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Following the killing of three Muslim women in the span of three months, the North Texas Islamic Council’s (NTIC) Family Empowerment Committee held an emergency town hall meeting to address the increase in fatal domestic violence incidents among American Muslim families.

In May of this year, Sadia Manzoor was shot and killed by the husband against whom she had reported domestic violence. They were living apart when he showed up and shot Sadia, her mother, their four year old daughter, and then himself.

In July of this year, a Muslim man drove 11 hours to his ex-wife’s home where he first shot her in the head, and then himself. Sania Khan was only 29 years old.

Less than 20 hours later, Alwiya Mohamed was shot and killed by her husband, who then turned the gun on himself.  Their one-year-old son was home at the time.

“These women who were our daughters, sisters, and mothers were all murdered by former and current spouses.” said Mujeeb Kazi, the president of NTIC. “We cannot let their lives be lost in vain, and we are commanded through our faith to speak firmly and act swiftly against such injustices.”

The Executive Director of the Texas Muslim Women’s Foundation and key town-hall organizer and participant, Mona Kafeel, said in a statement –

“Domestic violence is a public health crisis, where 1 in 4 women and 1 in 7 men experience abuse in their lifetime. North Texas Islamic Council is taking the lead in the nation to address this. I’m extremely proud to be part of this community and envision a day where all survivors will be heard and abusers will be held accountable.”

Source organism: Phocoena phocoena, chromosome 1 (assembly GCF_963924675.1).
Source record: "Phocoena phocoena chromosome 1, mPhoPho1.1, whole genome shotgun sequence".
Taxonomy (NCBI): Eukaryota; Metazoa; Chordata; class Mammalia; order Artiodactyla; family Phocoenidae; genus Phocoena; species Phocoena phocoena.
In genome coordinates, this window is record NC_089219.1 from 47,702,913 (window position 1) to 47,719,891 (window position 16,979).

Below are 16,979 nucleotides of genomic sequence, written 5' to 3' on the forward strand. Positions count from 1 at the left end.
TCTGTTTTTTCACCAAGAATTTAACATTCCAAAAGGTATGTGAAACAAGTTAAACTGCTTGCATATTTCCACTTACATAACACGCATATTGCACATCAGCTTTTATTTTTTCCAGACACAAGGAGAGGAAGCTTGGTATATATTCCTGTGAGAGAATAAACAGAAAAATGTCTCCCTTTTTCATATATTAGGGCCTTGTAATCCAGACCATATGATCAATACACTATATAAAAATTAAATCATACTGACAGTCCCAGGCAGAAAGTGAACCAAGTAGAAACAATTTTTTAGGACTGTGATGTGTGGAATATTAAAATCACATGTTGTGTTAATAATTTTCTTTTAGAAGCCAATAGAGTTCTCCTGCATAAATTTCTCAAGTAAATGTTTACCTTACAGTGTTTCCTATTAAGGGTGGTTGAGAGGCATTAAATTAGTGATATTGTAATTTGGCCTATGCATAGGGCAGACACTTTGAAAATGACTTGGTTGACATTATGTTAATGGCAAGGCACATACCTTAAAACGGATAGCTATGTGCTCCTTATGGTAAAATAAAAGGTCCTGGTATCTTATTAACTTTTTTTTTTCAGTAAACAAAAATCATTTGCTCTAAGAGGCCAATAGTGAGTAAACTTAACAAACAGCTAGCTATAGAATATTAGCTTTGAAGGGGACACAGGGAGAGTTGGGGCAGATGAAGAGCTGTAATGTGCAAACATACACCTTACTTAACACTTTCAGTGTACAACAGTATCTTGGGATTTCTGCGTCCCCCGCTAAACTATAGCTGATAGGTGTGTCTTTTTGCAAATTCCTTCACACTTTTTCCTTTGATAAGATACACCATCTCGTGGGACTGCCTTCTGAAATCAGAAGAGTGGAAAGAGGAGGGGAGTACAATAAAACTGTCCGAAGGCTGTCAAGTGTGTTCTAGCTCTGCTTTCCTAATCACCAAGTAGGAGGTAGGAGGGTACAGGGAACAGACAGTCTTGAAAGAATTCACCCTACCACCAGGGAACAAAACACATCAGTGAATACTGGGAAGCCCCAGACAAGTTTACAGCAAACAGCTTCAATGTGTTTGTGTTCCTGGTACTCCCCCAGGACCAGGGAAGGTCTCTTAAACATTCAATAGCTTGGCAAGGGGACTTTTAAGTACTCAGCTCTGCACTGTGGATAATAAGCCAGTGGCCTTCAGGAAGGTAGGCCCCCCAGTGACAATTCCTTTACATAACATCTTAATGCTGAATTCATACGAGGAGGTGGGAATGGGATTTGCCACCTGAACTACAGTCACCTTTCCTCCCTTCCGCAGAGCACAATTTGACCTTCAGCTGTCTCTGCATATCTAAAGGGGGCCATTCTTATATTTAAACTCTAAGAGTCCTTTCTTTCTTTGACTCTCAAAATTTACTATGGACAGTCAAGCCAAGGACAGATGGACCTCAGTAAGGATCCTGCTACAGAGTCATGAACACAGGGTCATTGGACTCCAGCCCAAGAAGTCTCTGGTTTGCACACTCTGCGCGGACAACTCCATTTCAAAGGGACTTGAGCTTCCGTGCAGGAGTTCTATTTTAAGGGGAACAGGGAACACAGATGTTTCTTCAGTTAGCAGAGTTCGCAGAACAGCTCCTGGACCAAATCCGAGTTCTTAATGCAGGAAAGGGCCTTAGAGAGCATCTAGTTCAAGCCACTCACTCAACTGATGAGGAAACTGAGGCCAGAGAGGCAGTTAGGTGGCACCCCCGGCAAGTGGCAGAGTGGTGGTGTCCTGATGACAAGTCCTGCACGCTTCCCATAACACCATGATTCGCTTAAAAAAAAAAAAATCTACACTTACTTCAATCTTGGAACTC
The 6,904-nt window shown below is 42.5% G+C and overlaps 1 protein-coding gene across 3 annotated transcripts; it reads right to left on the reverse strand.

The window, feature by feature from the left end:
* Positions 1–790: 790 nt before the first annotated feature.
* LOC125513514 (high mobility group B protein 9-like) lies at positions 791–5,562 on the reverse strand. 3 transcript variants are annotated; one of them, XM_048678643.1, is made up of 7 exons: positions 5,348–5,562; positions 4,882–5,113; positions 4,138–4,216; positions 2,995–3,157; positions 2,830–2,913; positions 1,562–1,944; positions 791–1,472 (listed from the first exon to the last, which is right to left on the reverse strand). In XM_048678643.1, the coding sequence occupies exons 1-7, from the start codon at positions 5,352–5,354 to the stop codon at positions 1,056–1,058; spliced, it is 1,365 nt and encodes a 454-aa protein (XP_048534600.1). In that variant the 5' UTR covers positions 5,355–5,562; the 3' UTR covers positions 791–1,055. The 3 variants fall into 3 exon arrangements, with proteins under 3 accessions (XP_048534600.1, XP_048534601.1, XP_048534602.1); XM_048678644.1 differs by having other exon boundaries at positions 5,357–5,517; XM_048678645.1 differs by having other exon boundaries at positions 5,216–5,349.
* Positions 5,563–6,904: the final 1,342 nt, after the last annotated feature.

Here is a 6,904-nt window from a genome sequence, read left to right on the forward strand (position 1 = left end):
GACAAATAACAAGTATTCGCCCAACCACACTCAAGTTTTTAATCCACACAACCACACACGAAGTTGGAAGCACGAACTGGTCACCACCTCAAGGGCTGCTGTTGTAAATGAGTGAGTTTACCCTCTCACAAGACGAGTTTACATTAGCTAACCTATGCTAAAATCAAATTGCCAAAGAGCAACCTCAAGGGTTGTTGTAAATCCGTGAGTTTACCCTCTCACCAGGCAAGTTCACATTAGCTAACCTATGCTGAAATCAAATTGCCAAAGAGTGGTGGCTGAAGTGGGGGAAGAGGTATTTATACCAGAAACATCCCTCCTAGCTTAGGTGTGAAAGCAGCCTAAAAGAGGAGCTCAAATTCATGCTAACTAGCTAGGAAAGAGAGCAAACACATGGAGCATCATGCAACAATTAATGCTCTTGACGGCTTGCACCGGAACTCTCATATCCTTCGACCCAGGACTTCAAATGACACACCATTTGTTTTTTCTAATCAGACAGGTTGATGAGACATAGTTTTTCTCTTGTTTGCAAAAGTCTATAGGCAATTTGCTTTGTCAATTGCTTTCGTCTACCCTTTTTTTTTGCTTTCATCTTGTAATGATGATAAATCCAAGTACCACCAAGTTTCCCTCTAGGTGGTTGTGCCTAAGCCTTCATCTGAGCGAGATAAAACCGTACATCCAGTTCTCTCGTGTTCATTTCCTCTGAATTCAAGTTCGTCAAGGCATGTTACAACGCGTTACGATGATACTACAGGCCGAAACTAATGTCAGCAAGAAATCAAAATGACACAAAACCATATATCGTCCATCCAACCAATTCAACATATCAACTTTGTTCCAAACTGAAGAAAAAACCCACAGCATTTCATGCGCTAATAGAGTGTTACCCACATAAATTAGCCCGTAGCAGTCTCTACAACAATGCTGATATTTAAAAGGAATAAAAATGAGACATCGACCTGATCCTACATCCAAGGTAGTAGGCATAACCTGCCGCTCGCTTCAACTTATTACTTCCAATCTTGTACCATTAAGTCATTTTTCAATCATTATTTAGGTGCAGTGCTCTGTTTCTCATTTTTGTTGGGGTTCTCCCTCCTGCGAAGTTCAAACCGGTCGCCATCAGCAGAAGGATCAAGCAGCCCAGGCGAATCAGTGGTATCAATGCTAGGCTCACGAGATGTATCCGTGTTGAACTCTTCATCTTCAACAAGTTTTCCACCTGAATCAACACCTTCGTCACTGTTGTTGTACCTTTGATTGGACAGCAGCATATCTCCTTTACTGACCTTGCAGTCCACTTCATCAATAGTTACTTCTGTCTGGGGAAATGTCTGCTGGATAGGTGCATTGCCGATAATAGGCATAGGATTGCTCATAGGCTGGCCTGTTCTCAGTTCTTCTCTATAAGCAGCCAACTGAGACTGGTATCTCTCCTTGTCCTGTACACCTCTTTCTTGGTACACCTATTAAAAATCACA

Muslim Matters is proud to have been the Media Sponsor for this event, and selected excerpts from the event will be posted this upcoming week in recognition of Domestic Violence Awareness month. Beyond this month of awareness, we invite the greater community to see our complete list of resources on the topic here.

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“Family violence is a public issue.” According to Aishi U-Kiu, vice president of the North Texas Islamic Council.

“I hope that those who have felt so empowered to abuse others emotionally, financially, or physically understand that we are no longer a community that believes this is a private issue to be dealt with between husband and wife. We must correct this train of thought and set the record straight for future generations inshaAllah.”

The goals of the town-hall included:

  • The establishment of zero tolerance policies and consequences for incidents of family violence in masjids, businesses, and the community.
  • A proposed requirement for all imams, staff, and volunteers of any capacity in North Texas institutions to complete yearly training on the dynamics of domestic violence and mandatory reporting procedures.
  • Code of Conduct implementation and training for all leaders and institutional representatives in North Texas.
  • Proposal of a dedicated Friday sermon once every quarter addressing measures to counter family violence.

On the purpose of the town hall meeting, Aisha U-Kiu continued, “This type of trauma-informed dialogue is important because it helps our community think about family violence from the perspective of the victim and analyze why victims of family violence don’t always respond the way we would expect them to.”

“Our ask is that Muslim community leadership from North Texas to Europe to Africa to Asia and to the Middle East recognize that there is absolutely no excuse for family violence in our faith. We must commit to a zero-tolerance policy against family violence by holding abusers accountable in our masjids and Islamic centers. And in doing so, we should provide the proper tools and training to community leaders so they can confidently and thoroughly provide support to victims of family violence.”

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Source: Muslim Matters